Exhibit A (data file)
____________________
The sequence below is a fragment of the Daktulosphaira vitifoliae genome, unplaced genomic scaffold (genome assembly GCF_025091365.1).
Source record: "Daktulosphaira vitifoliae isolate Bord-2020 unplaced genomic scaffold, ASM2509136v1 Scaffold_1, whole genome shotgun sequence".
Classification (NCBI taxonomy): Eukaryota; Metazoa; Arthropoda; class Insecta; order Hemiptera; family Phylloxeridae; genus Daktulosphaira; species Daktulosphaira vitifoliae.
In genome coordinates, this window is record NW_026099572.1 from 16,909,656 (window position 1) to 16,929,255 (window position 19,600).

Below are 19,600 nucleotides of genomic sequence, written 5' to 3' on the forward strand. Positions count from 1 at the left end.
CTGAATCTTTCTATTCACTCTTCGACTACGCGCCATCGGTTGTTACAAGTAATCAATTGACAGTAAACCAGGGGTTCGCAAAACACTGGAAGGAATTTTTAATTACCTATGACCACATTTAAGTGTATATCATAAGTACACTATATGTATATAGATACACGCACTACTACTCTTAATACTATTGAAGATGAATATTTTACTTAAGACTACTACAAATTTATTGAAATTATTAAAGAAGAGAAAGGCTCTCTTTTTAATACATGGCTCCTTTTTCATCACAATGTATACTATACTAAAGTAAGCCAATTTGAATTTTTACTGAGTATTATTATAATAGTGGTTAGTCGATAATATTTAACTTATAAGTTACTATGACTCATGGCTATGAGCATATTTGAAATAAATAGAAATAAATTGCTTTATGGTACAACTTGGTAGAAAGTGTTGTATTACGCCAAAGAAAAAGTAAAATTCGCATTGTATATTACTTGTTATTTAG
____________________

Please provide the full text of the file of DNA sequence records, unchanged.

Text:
The sequence below is a fragment of the Daktulosphaira vitifoliae genome, unplaced genomic scaffold (genome assembly GCF_025091365.1).
Source record: "Daktulosphaira vitifoliae isolate Bord-2020 unplaced genomic scaffold, ASM2509136v1 Scaffold_1, whole genome shotgun sequence".
Classification (NCBI taxonomy): Eukaryota; Metazoa; Arthropoda; class Insecta; order Hemiptera; family Phylloxeridae; genus Daktulosphaira; species Daktulosphaira vitifoliae.
In genome coordinates, this window is record NW_026099572.1 from 16,909,656 (window position 1) to 16,929,255 (window position 19,600).

Below are 19,600 nucleotides of genomic sequence, written 5' to 3' on the forward strand. Positions count from 1 at the left end.
CTGAATCTTTCTATTCACTCTTCGACTACGCGCCATCGGTTGTTACAAGTAATCAATTGACAGTAAACCAGGGGTTCGCAAAACACTGGAAGGAATTTTTAATTACCTATGACCACATTTAAGTGTATATCATAAGTACACTATATGTATATAGATACACGCACTACTACTCTTAATACTATTGAAGATGAATATTTTACTTAAGACTACTACAAATTTATTGAAATTATTAAAGAAGAGAAAGGCTCTCTTTTTAATACATGGCTCCTTTTTCATCACAATGTATACTATACTAAAGTAAGCCAATTTGAATTTTTACTGAGTATTATTATAATAGTGGTTAGTCGATAATATTTAACTTATAAGTTACTATGACTCATGGCTATGAGCATATTTGAAATAAATAGAAATAAATTGCTTTATGGTACAACTTGGTAGAAAGTGTTGTATTACGCCAAAGAAAAAGTAAAATTCGCATTGTATATTACTTGTTATTTAG